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Anorak | Shed Loads

Shed Loads

by | 18th, October 2005

‘DON’T worry about trying to make sense of the artwork shortlisted for this year’s Turner Prize. Just step back and enjoy it.

Is it a boat? Is it art? Or is it a shed?

And if you get your kicks from sneering at Simon Starling’s bike he rode in Spain and Daren Almond’s video of his gran chatting, then go ahead and sneer.

Art is what you make of it. Or, rather, it’s what the experts make of it. Experts like Rachel Tant, the curator of the exhibition of this year’s Turner Prize finalists.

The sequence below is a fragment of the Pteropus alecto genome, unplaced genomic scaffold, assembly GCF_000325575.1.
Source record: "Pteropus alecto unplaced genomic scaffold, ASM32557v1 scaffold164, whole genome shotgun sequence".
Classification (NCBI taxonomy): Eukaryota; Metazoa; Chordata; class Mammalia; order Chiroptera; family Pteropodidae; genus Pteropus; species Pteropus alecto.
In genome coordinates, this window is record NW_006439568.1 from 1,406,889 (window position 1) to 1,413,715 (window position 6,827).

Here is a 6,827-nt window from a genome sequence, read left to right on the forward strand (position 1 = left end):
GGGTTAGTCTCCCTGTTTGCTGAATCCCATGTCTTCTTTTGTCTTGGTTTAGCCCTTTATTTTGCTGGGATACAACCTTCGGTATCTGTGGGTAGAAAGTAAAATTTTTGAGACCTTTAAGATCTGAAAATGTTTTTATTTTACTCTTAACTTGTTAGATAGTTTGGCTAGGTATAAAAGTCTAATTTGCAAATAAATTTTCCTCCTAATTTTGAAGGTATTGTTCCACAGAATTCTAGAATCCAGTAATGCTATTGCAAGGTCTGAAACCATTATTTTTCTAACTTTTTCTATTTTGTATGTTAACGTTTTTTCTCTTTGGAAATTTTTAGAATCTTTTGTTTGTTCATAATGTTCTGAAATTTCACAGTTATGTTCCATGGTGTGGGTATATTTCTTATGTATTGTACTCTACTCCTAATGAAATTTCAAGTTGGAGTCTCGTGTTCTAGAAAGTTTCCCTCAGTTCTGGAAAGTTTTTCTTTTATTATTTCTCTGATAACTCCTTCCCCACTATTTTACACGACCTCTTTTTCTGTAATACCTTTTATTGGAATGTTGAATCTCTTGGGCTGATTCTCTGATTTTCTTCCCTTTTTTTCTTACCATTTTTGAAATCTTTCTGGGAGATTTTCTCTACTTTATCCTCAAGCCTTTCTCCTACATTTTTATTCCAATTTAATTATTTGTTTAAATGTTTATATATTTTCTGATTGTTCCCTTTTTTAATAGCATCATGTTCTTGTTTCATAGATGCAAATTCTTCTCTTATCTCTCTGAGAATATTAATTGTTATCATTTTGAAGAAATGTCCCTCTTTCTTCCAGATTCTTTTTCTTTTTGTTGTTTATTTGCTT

Looking at Starling’s Shedboatshed – he built a shed, turned it into a boat and then back into a shed – Tant rubs her chin and says she hopes it has some “resonance in a world at which everything happens at such high speed”.

She goes on: “The lengthiness and labour intensiveness of the pilgrimage provided a kind of buttress against the pressures of modernity, mass production and global capitalism.”

It’s the shed that says so much; it’s a talking shed, without batteries.

And, as the Mirror hears explained, Gillian Carnegie’s Fleurs d’Huile is not a picture of flowers in a vase, rather a work that “interrogates the meaning of painting?”

Quite so. Especially if you hang it upside down…’



Posted: 18th, October 2005 | In: Tabloids Comment | Follow the Comments on our RSS feed: RSS 2.0 | TrackBack | Permalink